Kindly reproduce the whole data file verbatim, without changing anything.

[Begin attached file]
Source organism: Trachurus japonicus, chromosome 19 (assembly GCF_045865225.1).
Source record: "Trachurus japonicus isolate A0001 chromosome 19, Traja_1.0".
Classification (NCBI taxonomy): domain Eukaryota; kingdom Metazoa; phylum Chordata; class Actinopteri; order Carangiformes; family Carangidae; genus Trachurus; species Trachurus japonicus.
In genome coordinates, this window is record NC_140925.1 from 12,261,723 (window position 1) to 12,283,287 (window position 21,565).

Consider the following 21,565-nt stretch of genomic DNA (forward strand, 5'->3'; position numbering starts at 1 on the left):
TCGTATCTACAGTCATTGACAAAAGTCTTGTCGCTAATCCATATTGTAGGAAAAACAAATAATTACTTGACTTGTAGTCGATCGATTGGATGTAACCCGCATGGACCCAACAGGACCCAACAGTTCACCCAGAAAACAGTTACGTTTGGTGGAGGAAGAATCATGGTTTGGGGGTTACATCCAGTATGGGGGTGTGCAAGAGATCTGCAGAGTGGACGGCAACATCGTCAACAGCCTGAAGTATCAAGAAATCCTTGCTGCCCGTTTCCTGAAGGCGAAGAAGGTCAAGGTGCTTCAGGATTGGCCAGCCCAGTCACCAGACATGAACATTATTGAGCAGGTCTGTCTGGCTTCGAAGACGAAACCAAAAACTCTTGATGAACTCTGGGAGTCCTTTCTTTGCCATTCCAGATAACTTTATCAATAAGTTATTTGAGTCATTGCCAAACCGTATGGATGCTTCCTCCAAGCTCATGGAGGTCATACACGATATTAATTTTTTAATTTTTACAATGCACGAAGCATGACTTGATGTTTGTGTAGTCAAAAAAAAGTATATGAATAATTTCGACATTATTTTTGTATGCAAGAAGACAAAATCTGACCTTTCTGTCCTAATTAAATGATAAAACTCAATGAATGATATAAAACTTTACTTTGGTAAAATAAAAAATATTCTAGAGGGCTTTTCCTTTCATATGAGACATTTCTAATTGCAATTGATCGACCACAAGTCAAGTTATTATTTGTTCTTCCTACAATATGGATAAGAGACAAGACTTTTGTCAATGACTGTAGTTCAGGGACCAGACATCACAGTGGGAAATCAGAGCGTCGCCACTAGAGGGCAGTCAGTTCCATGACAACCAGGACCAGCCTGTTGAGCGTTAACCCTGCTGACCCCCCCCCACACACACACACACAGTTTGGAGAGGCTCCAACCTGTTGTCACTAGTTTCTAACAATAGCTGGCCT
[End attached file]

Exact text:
Source organism: Trachurus japonicus, chromosome 19 (assembly GCF_045865225.1).
Source record: "Trachurus japonicus isolate A0001 chromosome 19, Traja_1.0".
Classification (NCBI taxonomy): domain Eukaryota; kingdom Metazoa; phylum Chordata; class Actinopteri; order Carangiformes; family Carangidae; genus Trachurus; species Trachurus japonicus.
In genome coordinates, this window is record NC_140925.1 from 12,261,723 (window position 1) to 12,283,287 (window position 21,565).

Consider the following 21,565-nt stretch of genomic DNA (forward strand, 5'->3'; position numbering starts at 1 on the left):
TCGTATCTACAGTCATTGACAAAAGTCTTGTCGCTAATCCATATTGTAGGAAAAACAAATAATTACTTGACTTGTAGTCGATCGATTGGATGTAACCCGCATGGACCCAACAGGACCCAACAGTTCACCCAGAAAACAGTTACGTTTGGTGGAGGAAGAATCATGGTTTGGGGGTTACATCCAGTATGGGGGTGTGCAAGAGATCTGCAGAGTGGACGGCAACATCGTCAACAGCCTGAAGTATCAAGAAATCCTTGCTGCCCGTTTCCTGAAGGCGAAGAAGGTCAAGGTGCTTCAGGATTGGCCAGCCCAGTCACCAGACATGAACATTATTGAGCAGGTCTGTCTGGCTTCGAAGACGAAACCAAAAACTCTTGATGAACTCTGGGAGTCCTTTCTTTGCCATTCCAGATAACTTTATCAATAAGTTATTTGAGTCATTGCCAAACCGTATGGATGCTTCCTCCAAGCTCATGGAGGTCATACACGATATTAATTTTTTAATTTTTACAATGCACGAAGCATGACTTGATGTTTGTGTAGTCAAAAAAAAGTATATGAATAATTTCGACATTATTTTTGTATGCAAGAAGACAAAATCTGACCTTTCTGTCCTAATTAAATGATAAAACTCAATGAATGATATAAAACTTTACTTTGGTAAAATAAAAAATATTCTAGAGGGCTTTTCCTTTCATATGAGACATTTCTAATTGCAATTGATCGACCACAAGTCAAGTTATTATTTGTTCTTCCTACAATATGGATAAGAGACAAGACTTTTGTCAATGACTGTAGTTCAGGGACCAGACATCACAGTGGGAAATCAGAGCGTCGCCACTAGAGGGCAGTCAGTTCCATGACAACCAGGACCAGCCTGTTGAGCGTTAACCCTGCTGACCCCCCCCCACACACACACACACAGTTTGGAGAGGCTCCAACCTGTTGTCACTAGTTTCTAACAATAGCTGGCCT